“Novice-level speakers can communicate short messages on highly predictable, everyday topics that affect them directly. They do so primarily through the use of isolated words and phrases that have been encountered, memorized, and recalled. Novice-level speakers may be difficult to understand even by the most sympathetic interlocutors accustomed to non-native speech.”
It wasn’t lack of rigor, then— in fact, my imagined rigor was probably producing rigor-mortis. I had to re-adjust my expectations, re-work many activities, add lots of visual supports, and really re-work how I spoke to them.
 
For my novices, my questions were often too open-ended, so that even when they wanted to respond, they didn’t have enough language to do so (which made them feel like they were “behind” or “bad at languages,” and increased the fear factor). When I began rely heavily of yes/no questions, either/or, and one-word answers, participation increased. I became more skilled at differentiating as I communicated, as well– adjusting individual questions to a particular students level.
 
 
 

2. Over-Emphasis on Accuracy.

 
Back when I taught with my textbook, the backbone of my units were grammar points. Instead of providing rich, whole language, we were hyper-focused on something like ser vs. estar, or memorizing the irregular preterites. So when my students spoke, they were trying to construct rules and piece together bits of language, while worrying it would come out wrong. 
 
This paralyzed them, obviously. When explicit grammar lessons took a backseat, I naturally switched to giving them whole language from the beginning. I didn’t present ser as a conjugation chart: I introduced it as “Mira clase, hay una chica. ¿Es alta or baja?” And bam— in the first week of Spanish they were responding in phrases, just like that: “¡Es alta!”  without mentally running through a conjugation chart to land on es. When I laid off the explanations and just told them what a phrase meant, they ran with it.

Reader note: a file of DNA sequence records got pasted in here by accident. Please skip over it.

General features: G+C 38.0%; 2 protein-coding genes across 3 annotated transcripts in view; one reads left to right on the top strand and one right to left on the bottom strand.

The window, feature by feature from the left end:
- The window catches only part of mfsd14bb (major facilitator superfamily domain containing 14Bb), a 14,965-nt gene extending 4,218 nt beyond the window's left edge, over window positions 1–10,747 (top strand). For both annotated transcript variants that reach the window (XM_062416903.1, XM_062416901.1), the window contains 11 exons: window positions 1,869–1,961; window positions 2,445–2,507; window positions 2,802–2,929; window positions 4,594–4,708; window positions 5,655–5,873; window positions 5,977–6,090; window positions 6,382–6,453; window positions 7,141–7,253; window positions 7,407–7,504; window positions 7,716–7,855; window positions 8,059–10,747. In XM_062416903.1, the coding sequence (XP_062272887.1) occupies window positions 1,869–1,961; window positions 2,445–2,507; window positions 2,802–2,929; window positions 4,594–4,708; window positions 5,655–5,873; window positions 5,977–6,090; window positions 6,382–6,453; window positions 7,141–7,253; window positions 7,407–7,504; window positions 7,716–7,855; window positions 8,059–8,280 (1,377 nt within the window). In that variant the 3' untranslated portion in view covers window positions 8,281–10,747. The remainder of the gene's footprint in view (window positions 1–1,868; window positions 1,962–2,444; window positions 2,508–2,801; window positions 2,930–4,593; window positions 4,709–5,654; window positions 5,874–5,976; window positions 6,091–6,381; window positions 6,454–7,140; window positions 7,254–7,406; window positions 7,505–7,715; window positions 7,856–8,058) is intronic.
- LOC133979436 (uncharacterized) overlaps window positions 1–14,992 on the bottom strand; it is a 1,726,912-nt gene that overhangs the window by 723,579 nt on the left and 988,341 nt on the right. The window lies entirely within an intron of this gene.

The day I realized ACTFL classified consistently conjugating verbs correctly as an advanced-level skill I felt FREE. Accuracy has a place, but it’s a small place in novice-intermediate levels. An over-emphasis on accuracy, will hamper risk-taking and fluidity in speaking. This quote says it better than I can:

I would humbly submit to you that many teach grammar and syntax as prerequisite knowledge for communication. I contend that this notion is misguided, at best, and leads us down the wrong path instructionally. Grammar and syntax are important, not for the creation of communication, but rather for the avoidance of miscommunication.
– Jon De Mado, On the Role of Grammar

 

3. Not Centering the Course on High-Frequency Words.

 
When I followed my textbook to a T, we learned ar, er, and ir verbs in-depth because they were “easier” than irregular verbs like “gustar” or “tener.” It was months before we got to those. 
 
I suppose the textbook was arranged that way because the thinking goes how can you use and understand a word you couldn’t explain/dissect? (Even though my two-year-old could, just like most English speakers can use do and does quite accurately, without being able to explain why.)
 
But how the heck can you have a interesting conversation without gustar? Once I focused FIRST on high-frequency verbs, the change was huge. We could talk about SO MANY THINGS. We could get the gist of SO MANY authentic songs and #authres. If students know even twenty core words, so much can be said.
 
 

4. Phony Conversation Topics. 

 
My students are human beings. They are actually dying to talk and communicate: it’s why I have to make rules about side conversations. They LOVE sharing their opinions and talking about themselves. 
 
They’re just not dying to talk about inane topics. Before I centered my program on high-frequency words, we were stuck in really unnatural partner activities and conversation. Every teacher– no matter the method– can fall into the land of boring and pointless conversation.